Countless gemstoneshave varieties or sub-sets which can subtly or dramatically differentiate each stones’ appearance from one another; yet their basic chemical makeup remains the same.
Take opal for instance. This amorphous mineral species lists thirty-six varieties in the venerated “Gem Reference Guide,” produced by Gemological Institute of America (GIA), used for reference in their colored gemstone program. Thirty-six, that’s an impressive line-up for any gemstone.
Some of these variations are well known, like white opal, which is translucent to semi-translucent exhibiting a play of color against a white background. Black opal is described the same way except that those plays of color rest on a dark ground, which could be black, gray or even blue. Most people in the trade recognize fire opal, as do consumers, especially fans of television shopping shows which have popularized the lesser known gemstones, making household names out of stones like kyanite.
I’m not sure I’d recognize an obscure opal variety like Louisiana opal which the “Gem Reference Guide” explains is a rock principally composed of quartz, opal and pyrite. That’s an interesting combination, and perhaps an edgy designer somewhere is working that stone into their next collection. But what I am seeing lately with couture designers are other exciting opal choices. We’re talking boulder opal, matrix opal, and even tree replacement opal. What was previously a collector’s curiosity for the bookshelf or rock hound’s display are now fast becoming the main attraction in top notch original jewelry.
A few things may be driving this trend. The green push in jewelry focuses on organic gemstone choices in their original, or close to it, crystal form. Boulder opal is an interesting material showing play of color opal randomly woven throughout its matrix of ironstone, a durable and dark opaque substance. Pricier jewelry always carries a greater expectation of being unique in some way, and these opal choices fit perfectly into this prospect.
Opal in matrix – or matrix opal – exhibits beautiful play of color freely intertwined with an opaque light toned matrix. Tree (or wood) replacement opal is less frequently seen and eye-catching with its juxtaposition of a fine organic gem grown into the hollows of ancient wood.
Katey Brunini (K. Brunini) uses the medium of jewelry to create individual sculptural works of art, and wood replaced opal appears in her distinctive collection of stylish rings. They are a perfect focal point to her important rings which include precious colored stones and diamond in 18 karat gold.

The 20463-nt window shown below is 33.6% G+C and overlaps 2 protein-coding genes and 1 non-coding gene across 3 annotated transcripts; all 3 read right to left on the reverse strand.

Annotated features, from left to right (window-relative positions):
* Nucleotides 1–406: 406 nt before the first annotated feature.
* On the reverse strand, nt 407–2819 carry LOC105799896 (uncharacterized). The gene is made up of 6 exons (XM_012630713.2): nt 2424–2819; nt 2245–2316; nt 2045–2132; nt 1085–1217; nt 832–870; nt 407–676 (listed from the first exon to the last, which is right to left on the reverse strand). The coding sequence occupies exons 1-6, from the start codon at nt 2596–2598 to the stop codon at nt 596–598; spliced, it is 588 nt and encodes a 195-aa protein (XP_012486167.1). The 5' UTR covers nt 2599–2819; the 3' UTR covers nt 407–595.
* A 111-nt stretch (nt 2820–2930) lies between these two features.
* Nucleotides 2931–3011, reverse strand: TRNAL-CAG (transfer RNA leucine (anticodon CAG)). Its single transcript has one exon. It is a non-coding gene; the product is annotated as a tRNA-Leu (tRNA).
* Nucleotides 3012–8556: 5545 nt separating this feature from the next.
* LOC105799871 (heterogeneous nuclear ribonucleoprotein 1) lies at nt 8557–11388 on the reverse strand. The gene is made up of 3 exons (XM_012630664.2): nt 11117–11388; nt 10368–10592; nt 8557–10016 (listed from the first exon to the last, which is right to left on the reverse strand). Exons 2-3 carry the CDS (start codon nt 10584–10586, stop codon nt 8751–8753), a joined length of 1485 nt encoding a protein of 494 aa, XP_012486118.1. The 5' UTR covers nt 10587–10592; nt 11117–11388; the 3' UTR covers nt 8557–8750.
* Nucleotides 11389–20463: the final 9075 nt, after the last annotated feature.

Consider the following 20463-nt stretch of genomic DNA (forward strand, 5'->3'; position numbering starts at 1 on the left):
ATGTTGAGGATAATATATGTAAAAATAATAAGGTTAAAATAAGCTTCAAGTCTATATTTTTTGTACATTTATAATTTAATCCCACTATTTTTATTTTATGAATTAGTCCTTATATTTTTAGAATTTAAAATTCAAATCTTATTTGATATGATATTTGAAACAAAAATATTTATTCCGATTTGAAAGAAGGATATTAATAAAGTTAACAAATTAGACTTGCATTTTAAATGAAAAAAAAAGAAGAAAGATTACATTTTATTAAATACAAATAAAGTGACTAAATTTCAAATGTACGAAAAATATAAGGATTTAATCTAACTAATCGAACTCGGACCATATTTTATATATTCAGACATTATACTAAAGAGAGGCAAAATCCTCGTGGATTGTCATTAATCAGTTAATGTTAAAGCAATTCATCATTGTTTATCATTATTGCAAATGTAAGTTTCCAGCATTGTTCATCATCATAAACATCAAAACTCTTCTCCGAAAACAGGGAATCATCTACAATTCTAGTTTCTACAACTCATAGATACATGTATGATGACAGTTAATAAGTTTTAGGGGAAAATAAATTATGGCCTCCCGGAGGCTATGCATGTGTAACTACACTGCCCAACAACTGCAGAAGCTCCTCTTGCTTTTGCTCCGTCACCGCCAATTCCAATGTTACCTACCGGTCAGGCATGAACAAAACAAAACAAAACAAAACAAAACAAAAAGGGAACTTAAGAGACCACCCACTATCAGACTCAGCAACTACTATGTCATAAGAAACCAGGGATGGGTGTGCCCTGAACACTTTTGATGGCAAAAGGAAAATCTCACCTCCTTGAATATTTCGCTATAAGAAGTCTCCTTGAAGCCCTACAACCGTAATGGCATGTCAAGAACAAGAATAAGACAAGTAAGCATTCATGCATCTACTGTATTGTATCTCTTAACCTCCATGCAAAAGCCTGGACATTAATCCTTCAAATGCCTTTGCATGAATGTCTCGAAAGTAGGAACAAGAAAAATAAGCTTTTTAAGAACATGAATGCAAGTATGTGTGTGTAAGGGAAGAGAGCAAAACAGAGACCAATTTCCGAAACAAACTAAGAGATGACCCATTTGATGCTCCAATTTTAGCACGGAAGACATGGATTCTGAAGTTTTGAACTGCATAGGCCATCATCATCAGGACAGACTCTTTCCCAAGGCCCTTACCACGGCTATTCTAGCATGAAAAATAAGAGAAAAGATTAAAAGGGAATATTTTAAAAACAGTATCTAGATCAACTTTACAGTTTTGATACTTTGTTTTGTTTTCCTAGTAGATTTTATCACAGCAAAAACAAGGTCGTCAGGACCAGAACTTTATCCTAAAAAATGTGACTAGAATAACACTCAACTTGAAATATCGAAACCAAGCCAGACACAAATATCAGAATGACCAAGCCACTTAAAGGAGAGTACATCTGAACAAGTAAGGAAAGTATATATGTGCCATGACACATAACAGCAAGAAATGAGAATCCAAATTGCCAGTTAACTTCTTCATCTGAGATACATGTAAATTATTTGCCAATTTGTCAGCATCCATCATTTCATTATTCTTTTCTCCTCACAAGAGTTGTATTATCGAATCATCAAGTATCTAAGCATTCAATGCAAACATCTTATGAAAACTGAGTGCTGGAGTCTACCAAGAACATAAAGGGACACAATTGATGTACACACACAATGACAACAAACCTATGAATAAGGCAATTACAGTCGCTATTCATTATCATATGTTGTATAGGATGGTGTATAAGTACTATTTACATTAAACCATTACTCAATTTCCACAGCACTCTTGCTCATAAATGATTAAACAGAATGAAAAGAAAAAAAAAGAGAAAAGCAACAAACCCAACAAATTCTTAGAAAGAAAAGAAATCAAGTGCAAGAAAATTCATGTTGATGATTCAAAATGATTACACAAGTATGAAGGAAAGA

(image right: K.Brunini’s “Skipping Stones” bracelet with wood replacement opal, bezel set in 18K yellow gold and 1.30 ctw green diamonds. Courtesy K. Brunini Jewels.)
Irene Neuwirth’s brand epitomizes the wearable art form. Notice in her recent collection, which features opal, the stone is the thing. The fine gold mounting perfectly frames the natural beauty of her carefully chosen stones; but they never upstage the opal.
Parlé Gems embraced several varieties of opal in their line recently, and boulder opals are prominently showcased in their gold and diamond jewelry line. According to Parlé, boulder opals are like ancient rainbows, because these gems are the result of material preservation of some 60 million years ago. “These natural gems each have their own individual character” and so Parlé feels that each creation exhibits a “personal jewelry expression.” (image above:Parlé Gems creates 14kt yellow gold and diamond pendants in boulder opal. Courtesy Parlé Gems)
You may be perplexed as to what can motivate your clientele lately. With a burgeoning focus on ‘green’ jewelry, these opals present natural organic choices for your customer. You will also want to underscore the fact that most colored gemstones undergo treatments now; here are alternatives that require no enhancements to them. And finally in an age where volume manufacture is the norm, the exact same opal will never be seen on anyone else – allowing your customer to feel confident about their choice in gemstones and in retailers.
Graduate Gemologist and Registered Master Valuer Diana Jarrett is also a member of the National Association of Jewelry Appraisers (NAJA). She’s a frequent lecturer at conferences and trade shows. Jarrett serves as Colored Stone Editor for Rapaport Diamond Report; with other works regularly appearing in trade and consumer publications. Contact her at firstname.lastname@example.org or visit her website: www.dianajarrett.com.